I spent the next several years going through the motions with spiritual highs and lows and times of nothing spiritual at all. My parents did everything possible to pour God’s Word into me, but when I looked at the church, I didn’t see God’s love.  I saw judgment and slander and gossip and anything but the Gospel.  For a brief time, I saw God’s love in a youth minister who I knew I could share my heart with.  He was special– when I looked at him, I knew that he knew that I was living in sin, yet he welcomed me with open arms and continually pointed me to Christ.  And then he was gone.  The church changed leadership, and in what seems like an overnight decision, he was ousted. The one who walked with us, the one who met people out on the streets and asked them to join us, the one who didn’t care about the color of our skin or our background, the one who day in and day out week after week shared the Gospel, was gone.  And that was strike two for me.

Fast forward a few years, and I had just turned seventeen and was living in my own apartment and going to college.  When I finally got the nerve up to attend a church, guess what happened? It was NOT church. It was a Republican rally.  The only time Jesus was mentioned was in the opening prayer.  The preacher (and I use that term VERY loosely here) literally ended the “sermon” of talking about the death penalty by slamming his hand down on the podium and screaming, “and I say let’s kill em’ and kill em’ faster!”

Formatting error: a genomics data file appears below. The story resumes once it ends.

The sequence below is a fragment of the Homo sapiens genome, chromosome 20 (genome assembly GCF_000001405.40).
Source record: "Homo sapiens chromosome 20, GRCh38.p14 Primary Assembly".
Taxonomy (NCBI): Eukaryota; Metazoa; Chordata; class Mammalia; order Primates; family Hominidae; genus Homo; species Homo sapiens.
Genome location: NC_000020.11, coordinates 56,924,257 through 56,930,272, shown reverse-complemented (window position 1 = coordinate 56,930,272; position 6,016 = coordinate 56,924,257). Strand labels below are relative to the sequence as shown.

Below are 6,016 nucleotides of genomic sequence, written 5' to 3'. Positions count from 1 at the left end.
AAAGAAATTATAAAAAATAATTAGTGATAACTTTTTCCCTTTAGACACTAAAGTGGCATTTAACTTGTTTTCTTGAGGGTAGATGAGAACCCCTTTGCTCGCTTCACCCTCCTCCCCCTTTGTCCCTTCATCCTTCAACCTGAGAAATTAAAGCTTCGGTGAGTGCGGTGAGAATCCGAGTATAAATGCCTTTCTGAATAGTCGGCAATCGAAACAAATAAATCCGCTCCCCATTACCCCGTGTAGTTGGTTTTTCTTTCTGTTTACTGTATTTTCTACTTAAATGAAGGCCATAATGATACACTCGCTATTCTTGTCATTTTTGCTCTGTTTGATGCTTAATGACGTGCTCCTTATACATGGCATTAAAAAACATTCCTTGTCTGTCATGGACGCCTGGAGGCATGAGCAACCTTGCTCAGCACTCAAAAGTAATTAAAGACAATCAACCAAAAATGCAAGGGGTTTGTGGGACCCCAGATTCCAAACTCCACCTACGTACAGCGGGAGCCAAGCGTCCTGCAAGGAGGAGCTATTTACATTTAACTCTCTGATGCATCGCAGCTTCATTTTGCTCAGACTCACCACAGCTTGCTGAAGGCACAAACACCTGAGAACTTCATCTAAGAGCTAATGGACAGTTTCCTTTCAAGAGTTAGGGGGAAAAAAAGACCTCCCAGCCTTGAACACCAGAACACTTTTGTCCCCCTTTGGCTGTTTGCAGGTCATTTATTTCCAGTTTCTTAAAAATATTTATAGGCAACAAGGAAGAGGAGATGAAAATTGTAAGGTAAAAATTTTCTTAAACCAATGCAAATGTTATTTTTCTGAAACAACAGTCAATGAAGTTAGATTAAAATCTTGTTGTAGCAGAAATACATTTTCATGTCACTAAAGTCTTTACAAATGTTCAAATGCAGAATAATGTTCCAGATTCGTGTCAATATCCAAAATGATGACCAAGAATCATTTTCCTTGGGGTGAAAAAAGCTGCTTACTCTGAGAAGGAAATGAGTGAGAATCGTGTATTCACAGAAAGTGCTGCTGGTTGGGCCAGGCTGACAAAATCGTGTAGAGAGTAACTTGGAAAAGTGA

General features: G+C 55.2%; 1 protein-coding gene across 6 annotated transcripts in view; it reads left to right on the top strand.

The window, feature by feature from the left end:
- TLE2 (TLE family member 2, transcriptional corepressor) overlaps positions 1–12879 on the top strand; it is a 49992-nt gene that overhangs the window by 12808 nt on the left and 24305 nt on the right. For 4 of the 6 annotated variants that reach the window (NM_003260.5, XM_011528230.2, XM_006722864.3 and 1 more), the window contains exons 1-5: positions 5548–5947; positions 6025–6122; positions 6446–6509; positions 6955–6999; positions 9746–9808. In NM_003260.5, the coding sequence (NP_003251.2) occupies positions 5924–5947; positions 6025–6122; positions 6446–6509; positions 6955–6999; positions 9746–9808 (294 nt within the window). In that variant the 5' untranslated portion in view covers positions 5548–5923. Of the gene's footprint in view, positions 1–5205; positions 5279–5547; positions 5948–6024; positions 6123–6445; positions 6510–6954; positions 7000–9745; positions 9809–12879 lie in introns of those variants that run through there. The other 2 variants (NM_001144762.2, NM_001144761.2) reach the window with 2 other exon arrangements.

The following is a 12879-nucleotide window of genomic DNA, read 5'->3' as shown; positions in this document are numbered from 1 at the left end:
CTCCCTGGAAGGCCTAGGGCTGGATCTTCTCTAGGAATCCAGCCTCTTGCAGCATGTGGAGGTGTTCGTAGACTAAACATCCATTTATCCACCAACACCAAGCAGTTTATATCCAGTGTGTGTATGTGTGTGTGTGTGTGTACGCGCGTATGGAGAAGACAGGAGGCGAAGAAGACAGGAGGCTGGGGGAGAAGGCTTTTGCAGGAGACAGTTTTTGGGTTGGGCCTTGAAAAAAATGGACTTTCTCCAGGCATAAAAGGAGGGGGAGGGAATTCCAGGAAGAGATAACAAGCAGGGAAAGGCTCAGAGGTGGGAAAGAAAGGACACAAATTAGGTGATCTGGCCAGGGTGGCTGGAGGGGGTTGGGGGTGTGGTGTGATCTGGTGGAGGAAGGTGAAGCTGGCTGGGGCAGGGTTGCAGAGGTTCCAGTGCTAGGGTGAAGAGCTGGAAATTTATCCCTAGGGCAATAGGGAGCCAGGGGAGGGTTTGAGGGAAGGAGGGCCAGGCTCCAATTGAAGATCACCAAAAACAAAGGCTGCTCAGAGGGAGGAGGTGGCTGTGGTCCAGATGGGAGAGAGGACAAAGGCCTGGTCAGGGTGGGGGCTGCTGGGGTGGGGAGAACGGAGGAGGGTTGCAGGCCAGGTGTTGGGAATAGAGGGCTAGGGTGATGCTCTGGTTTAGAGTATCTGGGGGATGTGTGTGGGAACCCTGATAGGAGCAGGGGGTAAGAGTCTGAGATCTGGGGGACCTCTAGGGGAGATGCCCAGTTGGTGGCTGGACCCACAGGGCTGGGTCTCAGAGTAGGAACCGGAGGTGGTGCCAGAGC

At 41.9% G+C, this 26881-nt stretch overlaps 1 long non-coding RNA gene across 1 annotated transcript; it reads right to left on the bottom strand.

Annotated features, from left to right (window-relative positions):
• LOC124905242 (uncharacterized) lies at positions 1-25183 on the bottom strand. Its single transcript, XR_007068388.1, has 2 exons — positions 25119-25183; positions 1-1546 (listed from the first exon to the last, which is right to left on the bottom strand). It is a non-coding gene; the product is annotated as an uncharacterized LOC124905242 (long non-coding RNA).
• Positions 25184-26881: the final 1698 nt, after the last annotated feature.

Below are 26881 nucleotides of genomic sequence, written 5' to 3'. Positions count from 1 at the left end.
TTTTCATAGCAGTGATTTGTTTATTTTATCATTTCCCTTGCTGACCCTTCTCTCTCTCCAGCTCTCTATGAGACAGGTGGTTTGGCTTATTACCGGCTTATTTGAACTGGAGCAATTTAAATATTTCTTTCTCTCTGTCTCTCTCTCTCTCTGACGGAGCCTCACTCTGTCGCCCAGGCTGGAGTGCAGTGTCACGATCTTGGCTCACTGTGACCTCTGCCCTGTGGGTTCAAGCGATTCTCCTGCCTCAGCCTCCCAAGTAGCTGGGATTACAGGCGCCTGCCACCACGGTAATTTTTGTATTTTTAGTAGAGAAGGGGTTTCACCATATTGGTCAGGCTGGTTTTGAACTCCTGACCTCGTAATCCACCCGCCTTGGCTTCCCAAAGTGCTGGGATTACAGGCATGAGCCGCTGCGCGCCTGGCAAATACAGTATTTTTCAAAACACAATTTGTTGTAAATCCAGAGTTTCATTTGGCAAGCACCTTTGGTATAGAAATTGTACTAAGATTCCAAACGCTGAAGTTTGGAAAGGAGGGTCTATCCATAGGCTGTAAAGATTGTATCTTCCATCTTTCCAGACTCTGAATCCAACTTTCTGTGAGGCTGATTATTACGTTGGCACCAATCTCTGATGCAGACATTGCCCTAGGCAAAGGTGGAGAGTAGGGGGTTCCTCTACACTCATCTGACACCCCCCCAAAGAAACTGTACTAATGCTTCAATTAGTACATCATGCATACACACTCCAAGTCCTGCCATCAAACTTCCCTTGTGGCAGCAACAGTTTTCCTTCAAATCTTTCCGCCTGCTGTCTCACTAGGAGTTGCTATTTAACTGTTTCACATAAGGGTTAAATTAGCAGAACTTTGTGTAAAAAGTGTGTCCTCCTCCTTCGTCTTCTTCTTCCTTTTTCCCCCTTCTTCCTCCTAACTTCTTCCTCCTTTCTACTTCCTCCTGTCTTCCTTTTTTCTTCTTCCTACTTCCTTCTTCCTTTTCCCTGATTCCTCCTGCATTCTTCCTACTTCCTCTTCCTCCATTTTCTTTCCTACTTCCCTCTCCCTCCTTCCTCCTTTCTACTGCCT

I. Was. Done.

So how on earth did I end up back here? And why on earth do I encourage people to attend the local church? How did I come to love her so much in my adult life when I found no relevance in her in my younger, more pivotal years?

The answer is simple: Jesus.

I remember the moment when I knew I must go back.  I had spent years shoving the Holy Spirit into the recesses of my being and living the way I wanted.  I was empty inside and hurting, but I was also stubborn and wanted to live my own way.  Then one morning it happened: I was in the shower, and I felt this “leaving” within me. I don’t know how else to describe it. I know the Lord never leaves us,  but I believe that He allowed me to feel that so that I would return to Him.  I remember hitting my knees and screaming out loud, “WHERE ARE YOU, GOD?!”

I have never been so scared in my entire life.  It had been years since I spoke with God, yet in that moment, I knew I would never be the same.

You see, God pursues us. He is the Good Shepherd, and He never loses one of His flock. His children hear His voice. There was no person, no sermon, no pastor, no program, no music, no graphic, no show that brought me back to Him.  It was God Himself.

This was my experience as a believer.  This was the Lord calling and my willingness to surrender.  But God didn’t stop there. He didn’t intend for me to walk alone. After years of being away from church, I had a desire to be with people of God.  But how, after my experiences, could I find an authentic church?  Did it really exist?